okay, i read the link. i realize the marriage ban is just temporary. but it is worth reflecting which is more damaging to the institution of marriage: issuing licenses to any couple who applies (gay or straight), or not issuing them at all to anyone.

(link via see why?)

Tuesday, March 23, 2004

passing the buck

i never got around to posting today, so here's some other things to keep you entertained:

take the mustang bobby challenge

as the bush administration unleashes jim wilkinson to trash richard clarke, andante lists what's left out of wilkinson's official bio

cathy has seen the invoices

maru quacks

kirk has a good essay about how the hardline can backfire.

and if all else fails ming the merciless should keep you busy for a while (just keep clicking on stuff to see what they do) (via left is right)

Monday, March 22, 2004

no basis

maybe i’m being nit-picky or maybe this is just more evidence of the long term side effects of law school, but this morning joe lieberman waltzed right into something that really annoys me. lieberman was referring to the richard clarke’s newly published book and accompanying interviews in which clarke charged that the bush administration focused more on iraq than al-qaeda immediately after 9/11:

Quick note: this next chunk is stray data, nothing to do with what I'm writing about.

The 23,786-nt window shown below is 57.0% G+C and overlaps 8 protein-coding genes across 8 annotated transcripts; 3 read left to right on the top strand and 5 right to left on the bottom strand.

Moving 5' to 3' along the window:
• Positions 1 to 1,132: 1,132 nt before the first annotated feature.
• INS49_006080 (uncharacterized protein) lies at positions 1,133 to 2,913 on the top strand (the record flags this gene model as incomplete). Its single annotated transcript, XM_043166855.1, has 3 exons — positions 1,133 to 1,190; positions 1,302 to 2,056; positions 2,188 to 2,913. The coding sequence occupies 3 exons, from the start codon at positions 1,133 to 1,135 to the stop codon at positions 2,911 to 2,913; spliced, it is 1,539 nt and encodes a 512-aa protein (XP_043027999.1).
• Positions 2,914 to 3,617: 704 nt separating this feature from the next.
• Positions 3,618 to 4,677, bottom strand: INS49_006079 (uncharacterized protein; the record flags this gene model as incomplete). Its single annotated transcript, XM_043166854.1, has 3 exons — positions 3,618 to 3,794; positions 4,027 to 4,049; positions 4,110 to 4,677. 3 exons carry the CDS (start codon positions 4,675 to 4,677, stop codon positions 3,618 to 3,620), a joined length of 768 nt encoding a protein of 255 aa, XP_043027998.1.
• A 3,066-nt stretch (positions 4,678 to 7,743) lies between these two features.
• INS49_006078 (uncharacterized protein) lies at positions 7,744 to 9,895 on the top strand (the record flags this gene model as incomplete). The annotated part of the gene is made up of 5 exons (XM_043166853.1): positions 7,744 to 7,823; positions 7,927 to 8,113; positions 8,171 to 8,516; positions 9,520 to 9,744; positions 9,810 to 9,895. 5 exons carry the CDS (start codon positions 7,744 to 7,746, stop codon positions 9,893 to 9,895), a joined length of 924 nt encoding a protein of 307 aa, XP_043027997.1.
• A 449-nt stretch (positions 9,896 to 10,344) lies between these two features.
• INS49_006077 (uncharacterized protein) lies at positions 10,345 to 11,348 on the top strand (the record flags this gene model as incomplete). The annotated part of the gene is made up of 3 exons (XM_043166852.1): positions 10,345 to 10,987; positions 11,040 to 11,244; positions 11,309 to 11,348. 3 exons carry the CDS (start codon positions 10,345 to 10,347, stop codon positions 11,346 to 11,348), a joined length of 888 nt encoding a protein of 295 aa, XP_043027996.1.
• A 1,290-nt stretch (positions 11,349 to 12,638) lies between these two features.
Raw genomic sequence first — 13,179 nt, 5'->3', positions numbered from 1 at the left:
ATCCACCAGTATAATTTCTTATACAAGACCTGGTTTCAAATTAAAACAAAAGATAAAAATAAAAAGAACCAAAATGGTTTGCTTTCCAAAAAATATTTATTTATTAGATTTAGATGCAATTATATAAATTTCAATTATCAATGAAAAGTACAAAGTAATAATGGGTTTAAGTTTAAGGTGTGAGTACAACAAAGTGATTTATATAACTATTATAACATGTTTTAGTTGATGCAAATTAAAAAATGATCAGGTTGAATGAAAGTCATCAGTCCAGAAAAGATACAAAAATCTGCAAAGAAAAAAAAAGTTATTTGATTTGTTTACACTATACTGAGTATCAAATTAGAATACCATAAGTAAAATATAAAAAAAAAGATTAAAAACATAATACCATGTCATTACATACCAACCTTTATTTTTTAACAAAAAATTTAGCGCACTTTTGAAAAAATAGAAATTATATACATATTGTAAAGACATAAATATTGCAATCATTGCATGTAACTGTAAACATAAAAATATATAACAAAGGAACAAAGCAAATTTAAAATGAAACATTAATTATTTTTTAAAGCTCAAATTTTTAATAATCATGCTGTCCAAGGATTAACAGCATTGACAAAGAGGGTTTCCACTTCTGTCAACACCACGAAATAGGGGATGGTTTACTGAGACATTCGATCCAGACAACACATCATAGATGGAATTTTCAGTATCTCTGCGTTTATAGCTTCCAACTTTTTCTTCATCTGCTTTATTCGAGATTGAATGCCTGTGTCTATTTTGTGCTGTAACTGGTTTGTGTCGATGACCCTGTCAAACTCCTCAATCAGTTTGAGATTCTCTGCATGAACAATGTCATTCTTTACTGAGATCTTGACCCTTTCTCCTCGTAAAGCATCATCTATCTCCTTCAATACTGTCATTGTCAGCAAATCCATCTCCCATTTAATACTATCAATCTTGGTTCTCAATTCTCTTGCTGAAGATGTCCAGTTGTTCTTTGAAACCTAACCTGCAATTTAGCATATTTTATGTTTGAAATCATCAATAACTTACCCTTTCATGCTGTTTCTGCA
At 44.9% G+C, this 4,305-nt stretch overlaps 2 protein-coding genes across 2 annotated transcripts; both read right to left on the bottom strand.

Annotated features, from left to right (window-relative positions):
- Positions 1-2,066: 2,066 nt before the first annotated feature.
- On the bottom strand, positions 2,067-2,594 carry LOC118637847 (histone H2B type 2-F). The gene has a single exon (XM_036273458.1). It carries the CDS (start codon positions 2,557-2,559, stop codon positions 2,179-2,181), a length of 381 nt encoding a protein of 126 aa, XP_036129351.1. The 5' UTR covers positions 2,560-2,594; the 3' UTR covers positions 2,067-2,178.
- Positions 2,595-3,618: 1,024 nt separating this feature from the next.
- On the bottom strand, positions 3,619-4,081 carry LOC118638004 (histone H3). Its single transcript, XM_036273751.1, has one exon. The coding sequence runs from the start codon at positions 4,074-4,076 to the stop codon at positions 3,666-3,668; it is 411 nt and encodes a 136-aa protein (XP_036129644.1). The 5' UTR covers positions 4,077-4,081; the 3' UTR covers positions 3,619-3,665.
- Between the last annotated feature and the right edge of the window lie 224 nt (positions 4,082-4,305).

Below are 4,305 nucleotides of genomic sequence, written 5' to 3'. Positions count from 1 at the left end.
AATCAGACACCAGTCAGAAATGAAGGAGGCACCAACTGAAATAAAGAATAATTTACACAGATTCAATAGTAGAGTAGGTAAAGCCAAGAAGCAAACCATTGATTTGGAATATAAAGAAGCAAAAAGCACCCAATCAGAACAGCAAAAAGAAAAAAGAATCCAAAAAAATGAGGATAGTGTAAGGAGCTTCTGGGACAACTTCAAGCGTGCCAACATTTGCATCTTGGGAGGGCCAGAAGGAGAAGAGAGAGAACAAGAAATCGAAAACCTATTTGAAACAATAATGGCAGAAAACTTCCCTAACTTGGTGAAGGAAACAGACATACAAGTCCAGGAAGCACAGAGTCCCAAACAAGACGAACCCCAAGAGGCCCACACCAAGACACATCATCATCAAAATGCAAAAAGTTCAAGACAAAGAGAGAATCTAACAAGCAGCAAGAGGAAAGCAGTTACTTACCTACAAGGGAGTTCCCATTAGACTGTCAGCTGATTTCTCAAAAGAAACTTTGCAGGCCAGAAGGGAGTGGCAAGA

"I see no basis for it," Lieberman said on Fox News Sunday. "I think we've got to be careful to speak facts and not rhetoric."
"no basis?" isn’t clarke’s eyewitness account a basis? isn’t the fact that it is largely corroborated by former treasury secretary paul o'neill's similar accusations a basis? of course there’s a basis. while clarke could be wrong–he could be lying, or maybe he just misunderstood the discussions going on around him in some kind of three’s company-esque series of coincidences, overheard bits of conversation and remarks taken out of context–you can’t say his story is baseless.

baseless means there is no evidence, not even bad evidence, to support the assertion. eyewitness accounts to meetings is a form of evidence and thus it is a basis.